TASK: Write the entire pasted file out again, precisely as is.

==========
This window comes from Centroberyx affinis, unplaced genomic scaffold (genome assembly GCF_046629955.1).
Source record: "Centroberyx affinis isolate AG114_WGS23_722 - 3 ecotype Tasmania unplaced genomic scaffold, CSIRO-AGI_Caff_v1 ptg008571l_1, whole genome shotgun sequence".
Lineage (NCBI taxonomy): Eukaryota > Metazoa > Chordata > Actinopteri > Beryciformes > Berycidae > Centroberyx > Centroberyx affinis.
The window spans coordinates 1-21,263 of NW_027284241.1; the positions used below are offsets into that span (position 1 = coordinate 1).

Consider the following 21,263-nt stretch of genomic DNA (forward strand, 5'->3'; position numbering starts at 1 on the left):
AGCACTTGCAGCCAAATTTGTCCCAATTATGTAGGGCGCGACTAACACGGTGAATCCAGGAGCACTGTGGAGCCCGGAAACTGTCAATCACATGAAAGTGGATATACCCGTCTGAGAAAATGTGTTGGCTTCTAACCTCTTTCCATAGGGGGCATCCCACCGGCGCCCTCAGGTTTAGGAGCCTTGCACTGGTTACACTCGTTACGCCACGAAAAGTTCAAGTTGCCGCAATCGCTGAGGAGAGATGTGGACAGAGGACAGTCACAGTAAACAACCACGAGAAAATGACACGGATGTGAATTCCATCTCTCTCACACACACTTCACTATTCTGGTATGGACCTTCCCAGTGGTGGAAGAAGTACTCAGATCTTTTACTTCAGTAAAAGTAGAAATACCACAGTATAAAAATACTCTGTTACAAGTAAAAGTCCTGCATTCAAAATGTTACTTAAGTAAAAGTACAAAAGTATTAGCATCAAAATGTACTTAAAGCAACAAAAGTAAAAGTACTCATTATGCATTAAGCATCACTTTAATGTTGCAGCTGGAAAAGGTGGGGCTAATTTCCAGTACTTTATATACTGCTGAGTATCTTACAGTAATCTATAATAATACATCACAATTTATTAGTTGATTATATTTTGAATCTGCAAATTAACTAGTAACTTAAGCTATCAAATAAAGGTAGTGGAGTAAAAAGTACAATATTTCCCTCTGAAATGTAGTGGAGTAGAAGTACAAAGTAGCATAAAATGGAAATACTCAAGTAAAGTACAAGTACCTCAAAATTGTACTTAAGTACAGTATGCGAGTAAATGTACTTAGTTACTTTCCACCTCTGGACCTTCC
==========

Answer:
This window comes from Centroberyx affinis, unplaced genomic scaffold (genome assembly GCF_046629955.1).
Source record: "Centroberyx affinis isolate AG114_WGS23_722 - 3 ecotype Tasmania unplaced genomic scaffold, CSIRO-AGI_Caff_v1 ptg008571l_1, whole genome shotgun sequence".
Lineage (NCBI taxonomy): Eukaryota > Metazoa > Chordata > Actinopteri > Beryciformes > Berycidae > Centroberyx > Centroberyx affinis.
The window spans coordinates 1-21,263 of NW_027284241.1; the positions used below are offsets into that span (position 1 = coordinate 1).

Consider the following 21,263-nt stretch of genomic DNA (forward strand, 5'->3'; position numbering starts at 1 on the left):
AGCACTTGCAGCCAAATTTGTCCCAATTATGTAGGGCGCGACTAACACGGTGAATCCAGGAGCACTGTGGAGCCCGGAAACTGTCAATCACATGAAAGTGGATATACCCGTCTGAGAAAATGTGTTGGCTTCTAACCTCTTTCCATAGGGGGCATCCCACCGGCGCCCTCAGGTTTAGGAGCCTTGCACTGGTTACACTCGTTACGCCACGAAAAGTTCAAGTTGCCGCAATCGCTGAGGAGAGATGTGGACAGAGGACAGTCACAGTAAACAACCACGAGAAAATGACACGGATGTGAATTCCATCTCTCTCACACACACTTCACTATTCTGGTATGGACCTTCCCAGTGGTGGAAGAAGTACTCAGATCTTTTACTTCAGTAAAAGTAGAAATACCACAGTATAAAAATACTCTGTTACAAGTAAAAGTCCTGCATTCAAAATGTTACTTAAGTAAAAGTACAAAAGTATTAGCATCAAAATGTACTTAAAGCAACAAAAGTAAAAGTACTCATTATGCATTAAGCATCACTTTAATGTTGCAGCTGGAAAAGGTGGGGCTAATTTCCAGTACTTTATATACTGCTGAGTATCTTACAGTAATCTATAATAATACATCACAATTTATTAGTTGATTATATTTTGAATCTGCAAATTAACTAGTAACTTAAGCTATCAAATAAAGGTAGTGGAGTAAAAAGTACAATATTTCCCTCTGAAATGTAGTGGAGTAGAAGTACAAAGTAGCATAAAATGGAAATACTCAAGTAAAGTACAAGTACCTCAAAATTGTACTTAAGTACAGTATGCGAGTAAATGTACTTAGTTACTTTCCACCTCTGGACCTTCC